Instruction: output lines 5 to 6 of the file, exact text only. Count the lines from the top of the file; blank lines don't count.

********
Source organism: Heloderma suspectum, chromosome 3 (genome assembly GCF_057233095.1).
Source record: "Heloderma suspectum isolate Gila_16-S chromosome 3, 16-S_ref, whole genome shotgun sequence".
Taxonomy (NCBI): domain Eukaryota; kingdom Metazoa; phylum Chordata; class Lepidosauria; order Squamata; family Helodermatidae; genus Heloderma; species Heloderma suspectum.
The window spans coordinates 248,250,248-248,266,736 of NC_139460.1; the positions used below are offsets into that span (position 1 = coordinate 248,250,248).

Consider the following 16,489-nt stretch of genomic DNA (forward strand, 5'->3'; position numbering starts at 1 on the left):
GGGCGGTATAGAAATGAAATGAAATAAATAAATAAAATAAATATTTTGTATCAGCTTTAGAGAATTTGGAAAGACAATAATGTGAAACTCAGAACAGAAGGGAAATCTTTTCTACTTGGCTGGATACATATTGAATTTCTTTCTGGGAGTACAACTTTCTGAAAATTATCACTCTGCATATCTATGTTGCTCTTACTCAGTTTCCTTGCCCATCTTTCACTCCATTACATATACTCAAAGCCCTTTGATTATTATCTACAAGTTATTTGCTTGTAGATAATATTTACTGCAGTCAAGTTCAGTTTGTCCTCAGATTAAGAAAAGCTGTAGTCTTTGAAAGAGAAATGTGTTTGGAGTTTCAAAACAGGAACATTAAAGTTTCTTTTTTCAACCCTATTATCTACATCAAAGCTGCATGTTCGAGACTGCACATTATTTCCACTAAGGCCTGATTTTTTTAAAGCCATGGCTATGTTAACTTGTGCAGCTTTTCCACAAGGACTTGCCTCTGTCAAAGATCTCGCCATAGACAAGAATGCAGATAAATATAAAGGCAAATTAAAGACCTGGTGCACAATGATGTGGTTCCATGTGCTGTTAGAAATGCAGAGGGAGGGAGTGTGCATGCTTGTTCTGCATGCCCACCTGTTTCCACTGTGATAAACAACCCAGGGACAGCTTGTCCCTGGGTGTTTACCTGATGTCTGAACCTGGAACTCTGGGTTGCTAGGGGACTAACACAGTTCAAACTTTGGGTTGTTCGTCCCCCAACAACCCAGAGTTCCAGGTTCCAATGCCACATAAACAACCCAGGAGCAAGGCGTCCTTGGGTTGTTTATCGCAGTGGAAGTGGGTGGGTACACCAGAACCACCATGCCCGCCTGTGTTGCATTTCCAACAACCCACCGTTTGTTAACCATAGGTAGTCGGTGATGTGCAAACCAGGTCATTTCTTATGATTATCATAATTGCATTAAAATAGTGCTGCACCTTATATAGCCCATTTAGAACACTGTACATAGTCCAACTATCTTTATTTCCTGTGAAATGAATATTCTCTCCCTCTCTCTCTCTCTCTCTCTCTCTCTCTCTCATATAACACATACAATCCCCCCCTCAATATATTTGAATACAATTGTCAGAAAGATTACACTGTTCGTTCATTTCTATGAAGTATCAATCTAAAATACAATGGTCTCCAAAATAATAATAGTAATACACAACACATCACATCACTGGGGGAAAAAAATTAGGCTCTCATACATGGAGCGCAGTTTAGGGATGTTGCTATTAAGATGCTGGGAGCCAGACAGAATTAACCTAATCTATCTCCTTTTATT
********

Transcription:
Consider the following 16,489-nt stretch of genomic DNA (forward strand, 5'->3'; position numbering starts at 1 on the left):
GGGCGGTATAGAAATGAAATGAAATAAATAAATAAAATAAATATTTTGTATCAGCTTTAGAGAATTTGGAAAGACAATAATGTGAAACTCAGAACAGAAGGGAAATCTTTTCTACTTGGCTGGATACATATTGAATTTCTTTCTGGGAGTACAACTTTCTGAAAATTATCACTCTGCATATCTATGTTGCTCTTACTCAGTTTCCTTGCCCATCTTTCACTCCATTACATATACTCAAAGCCCTTTGATTATTATCTACAAGTTATTTGCTTGTAGATAATATTTACTGCAGTCAAGTTCAGTTTGTCCTCAGATTAAGAAAAGCTGTAGTCTTTGAAAGAGAAATGTGTTTGGAGTTTCAAAACAGGAACATTAAAGTTTCTTTTTTCAACCCTATTATCTACATCAAAGCTGCATGTTCGAGACTGCACATTATTTCCACTAAGGCCTGATTTTTTTAAAGCCATGGCTATGTTAACTTGTGCAGCTTTTCCACAAGGACTTGCCTCTGTCAAAGATCTCGCCATAGACAAGAATGCAGATAAATATAAAGGCAAATTAAAGACCTGGTGCACAATGATGTGGTTCCATGTGCTGTTAGAAATGCAGAGGGAGGGAGTGTGCATGCTTGTTCTGCATGCCCACCTGTTTCCACTGTGATAAACAACCCAGGGACAGCTTGTCCCTGGGTGTTTACCTGATGTCTGAACCTGGAACTCTGGGTTGCTAGGGGACTAACACAGTTCAAACTTTGGGTTGTTCGTCCCCCAACAACCCAGAGTTCCAGGTTCCAATGCCACATAAACAACCCAGGAGCAAGGCGTCCTTGGGTTGTTTATCGCAGTGGAAGTGGGTGGGTACACCAGAACCACCATGCCCGCCTGTGTTGCATTTCCAACAACCCACCGTTTGTTAACCATAGGTAGTCGGTGATGTGCAAACCAGGTCATTTCTTATGATTATCATAATTGCATTAAAATAGTGCTGCACCTTATATAGCCCATTTAGAACACTGTACATAGTCCAACTATCTTTATTTCCTGTGAAATGAATATTCTCTCCCTCTCTCTCTCTCTCTCTCTCTCTCTCTCTCATATAACACATACAATCCCCCCCTCAATATATTTGAATACAATTGTCAGAAAGATTACACTGTTCGTTCATTTCTATGAAGTATCAATCTAAAATACAATGGTCTCCAAAATAATAATAGTAATACACAACACATCACATCACTGGGGGAAAAAAATTAGGCTCTCATACATGGAGCGCAGTTTAGGGATGTTGCTATTAAGATGCTGGGAGCCAGACAGAATTAACCTAATCTATCTCCTTTTATT